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I Know Why I Suck. by John C. Krieg

I ’M an ASPIRING WRITER who Doesn’t know a noun from a pronoun A verb from an adverb And, aren’t adjectives good for everything? Every time I get stuck on writing a complete sentence I just throw in a semicolon, because Nobody else knows what the hell they’re for either And they’re so embarrassed that they just let me slide
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A Love Letter to Andre Lancaster from Nick Hadikwa Mwaluko

Under the artificial but highly industrialized canopy that was the D-train running directly over our heads, we stood outside for our first heart-to-heart conversation. It was summer in New York City, distinct in humidity and activity from summers anywhere else in the world, and the workshop process for your Black queer theater group with its five playwrights under fellowship had begun. Monumental was the fact that we were Black writers commissioned for actual pay, read: real money; miraculous describes the dream realized and its impact on our creative lives well into our queer futures; “divinely powerful” is the phrase that comes to mind whenever I think of you, a young gay Black man whose ministry meant creating theater for queer Black playwrights when it wasn’t a thing, wasn’t trendy or an identity-marker to distinguish oneself at parties among the liberal elite or leftist intelligentsia who tend to populate if not dominate theater circles within America’s artistic landscape.

All You Can Eat Buffet of Poisoned Fish Eggs. by j/j hastain and Juliet Cook
AND. . . Sideshow. by
Juliet Cook


All You Can Eat Buffet of Poisoned Fish Eggs (Cook—hastain).
A fingernail stuck inside
each dumpling is a sign
of betrayal.

So betray me
in all the ways you fantasize.
I am a woman in a city.

better safe than sorry. by Cindy Lynn Brown, followed by Souvenir, by the same


How many wasps can I light
in one go with a flamethrower?
will their wings burn first
their bodies falling
like New Year’s fireworks to the ground
or will the swarm disappear
in one mighty swoosh

my pace my skin speckled with stings
mirrors on the walls against sneaky
scamming and surprise parties
I fear strangers
never kiss anyone but myself

A Word Portrait of Gertrude Stein in the Style of Gertrude Stein’s Word Portraits by Randal Eldon Greene

She was one who was a writing one. She was one who was a thinking one. She is known as a writing one. She was one who was thinking of writing. She was writing. She was one thinking when she was writing. She was a writer.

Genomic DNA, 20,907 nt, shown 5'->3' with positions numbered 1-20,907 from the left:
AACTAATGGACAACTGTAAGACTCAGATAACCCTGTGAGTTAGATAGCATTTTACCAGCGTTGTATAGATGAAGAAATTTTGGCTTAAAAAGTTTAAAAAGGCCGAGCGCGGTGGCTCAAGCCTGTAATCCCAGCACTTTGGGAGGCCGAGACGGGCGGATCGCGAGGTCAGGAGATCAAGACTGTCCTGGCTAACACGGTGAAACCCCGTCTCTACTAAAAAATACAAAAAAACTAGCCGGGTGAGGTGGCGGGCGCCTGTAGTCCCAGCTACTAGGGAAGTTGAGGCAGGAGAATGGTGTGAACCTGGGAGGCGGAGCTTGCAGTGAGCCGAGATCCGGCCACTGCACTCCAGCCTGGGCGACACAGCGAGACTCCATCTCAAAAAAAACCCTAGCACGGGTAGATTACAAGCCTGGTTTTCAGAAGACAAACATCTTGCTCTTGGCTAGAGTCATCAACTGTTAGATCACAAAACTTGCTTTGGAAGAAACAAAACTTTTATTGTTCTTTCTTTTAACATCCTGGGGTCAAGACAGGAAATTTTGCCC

She was then one living socially. She was traveling. She was writing. She was not then writing creatively. She was then studying things requiring not writing creatively. She was then traveling. She was then loving. She was then studying. She was not studying well. She was not then publishing writing that was written creatively.

A Christmas song located somewhere in South India. by Ajay Kumar


Undescended- I can see stars, how obviously there          there.
                                                                                         there
The stream is moving. With a quote from the Gita, the temple
announces the hour, the stream moves, an army of ants
on dormant mango leaves, a band of monkeys up the gabled roof,
a half-eaten papaya tumbling down.          All the songs
with snow are lost in the birdcalls of a desi december-
the sun is out soft & diaphanous gold, coir beds in the cool air
full of men with powdered faces, dyed hair, belts fraught
with exact changes for bidis.          Women with a rash of henna,
a rash after henna. Girls with pawned earrings, two thin bangles,
an old old chain repolished in september march may, seasonal
like mangoes on their necks- to the temple of the naked god,
of the celibate god, to the selfless, to the human god. The old
old beads in their windpipes, choking. Their mother eyes raised
in sniffed breaths.

the monster. by Stephen House

when i was forty i lived in new york for two months
after a funded playwright residency at banff in canada
that i’d received through the australian arts department.
it was a special time of travelling around and writing plays.
i found a cheap room in an old character building in harlem.
this part of my travel was self-funded, i wasn’t flash with cash
but the room was fine, low budget was how i was existing
and there were interesting and unusual people living there.
in the mornings i’d do yoga in my room as i do everywhere,
grab some fruit and bagels from a mini-mart for breakfast
and head to my local café to work on my new monologue,
drink coffee and chat to a few other artists i’d met there.

Spinoza, My Uber Driver. by Sam Spurlock


Burn your memories.
Stand on the threshold as you do it.
Inhale.
Hold your breath until you become breathless.
Repeat.
Delete.
Inspire the trickster alchemical with your vapors.
Your ether.
Your ethereal.
You're the real.